Having established a semiotic approach to utopia, he further engages in this conundrum in chapter two by arguing for the art of non-reading, as formulated by Pierre Bayard and his reviewers. Non-reading, for Wegner, is what people do when they approach a text through literary criticism; they are at both times reading the text and remembering the text as they write their own text. He then proceeds to non-read More’s Utopia (1516) to show that “utopia is located in Utopia, More’s book itself, and most particularly in the figure of a dialogue it offers us” (84). This non-reading of Utopia echoes through the rest of the book as Wegner approaches texts as utopian inside and as the text itself, rather than attempting to create or formulate a utopian mindset or utopian way of approaching the world around them.

Establishing this practice of non-reading allows Wegner to move beyond an ethical reading, which he does in the subsequent chapters. Instead of trying to read morality out of a text, then, he is attempting to non-read utopia through the text. This effort is seen in his recapitulation of the Henry James–H. G. Wells debate during the modernist period, in which James considered novels to need strict rules, while Wells was open to more fluid motion within a text. While James, for some time, won this debate, which led, in Wegner’s argument, to the rise of ethical reading and the New Criticism discussed in the first chapter, he shows how his non-reading can overcome this approach to four specific genres: the universal history, the kunstlerroman or artist’s story, the comedy of the (re-)marriage, and the science fiction. He concludes that utopia is “never no-where, an imagined perfected future, but in fact always already potentially exists in the concrete now-here, in our collective fidelity to the project of making a world we so desire rather than a world we fear” (218): indeed, the hope of utopia that is invoked in the use of theory in the book is the striving toward the future that comes from non-reading, as Wegner shows as he non-reads such unique and seemingly unconnected texts as Du Bois, “Babette’s Feast” (1950), 50 First Dates (2004), 2312 (2013), and Cloud Atlas (2004).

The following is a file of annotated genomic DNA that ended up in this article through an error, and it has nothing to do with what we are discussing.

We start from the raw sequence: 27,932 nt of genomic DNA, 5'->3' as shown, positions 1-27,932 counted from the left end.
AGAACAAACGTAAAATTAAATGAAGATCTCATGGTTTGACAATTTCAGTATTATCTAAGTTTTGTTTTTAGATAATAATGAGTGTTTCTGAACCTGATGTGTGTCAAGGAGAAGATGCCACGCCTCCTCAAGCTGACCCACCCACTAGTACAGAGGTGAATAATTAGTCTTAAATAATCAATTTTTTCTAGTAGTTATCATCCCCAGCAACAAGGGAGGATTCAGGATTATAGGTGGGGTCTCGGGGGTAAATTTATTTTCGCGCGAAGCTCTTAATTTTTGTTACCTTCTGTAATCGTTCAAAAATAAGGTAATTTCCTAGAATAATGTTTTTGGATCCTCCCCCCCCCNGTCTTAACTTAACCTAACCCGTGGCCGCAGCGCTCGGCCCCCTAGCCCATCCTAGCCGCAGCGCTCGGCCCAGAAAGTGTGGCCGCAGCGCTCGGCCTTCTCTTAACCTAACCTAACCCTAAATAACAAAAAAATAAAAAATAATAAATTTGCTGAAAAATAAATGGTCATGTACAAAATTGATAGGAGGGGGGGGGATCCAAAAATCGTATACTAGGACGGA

While the theory in the book is astute, diverse, and vast, much of the book is rooted in and heavily relies on the work of Fredric Jameson. This reliance makes sense: Wegner’s career has been focused on Jameson’s work as the central thinker with whom he engages. And yet, it seemed as if Jameson had something to say about every single topic in which Wegner engaged. In this way, then, parts of the book feel to be utopia and theory through Jameson rather than through Wegner. Thus, I read Invoking Hope as a new and innovative text that synthesizes many literary and utopian schools of thought in brilliant ways, and it is a part of Wegner’s project, seen through his other work (Imaginary Communities [2002], Life Between Two Deaths [2009], Shockwaves of Possibility [2014], and Periodizing Jameson [2014]), that continues to develop Jameson’s (and Wegner’s) thinking together. The book does invoke the hope needed during dark days that have passed and the dark days of the future as we collectively move toward utopian ideals and theoretical advancements.

Adam McLain researches and writes on dystopian literature, legal theory, and sexual ethics. He is currently a Harvard Frank Knox Traveling Fellow, studying twentieth-century dystopian literature and the legal history of sexual violence in the UK. He has a bachelor’s degree in English from Brigham Young University and a master of theological studies from Harvard Divinity School.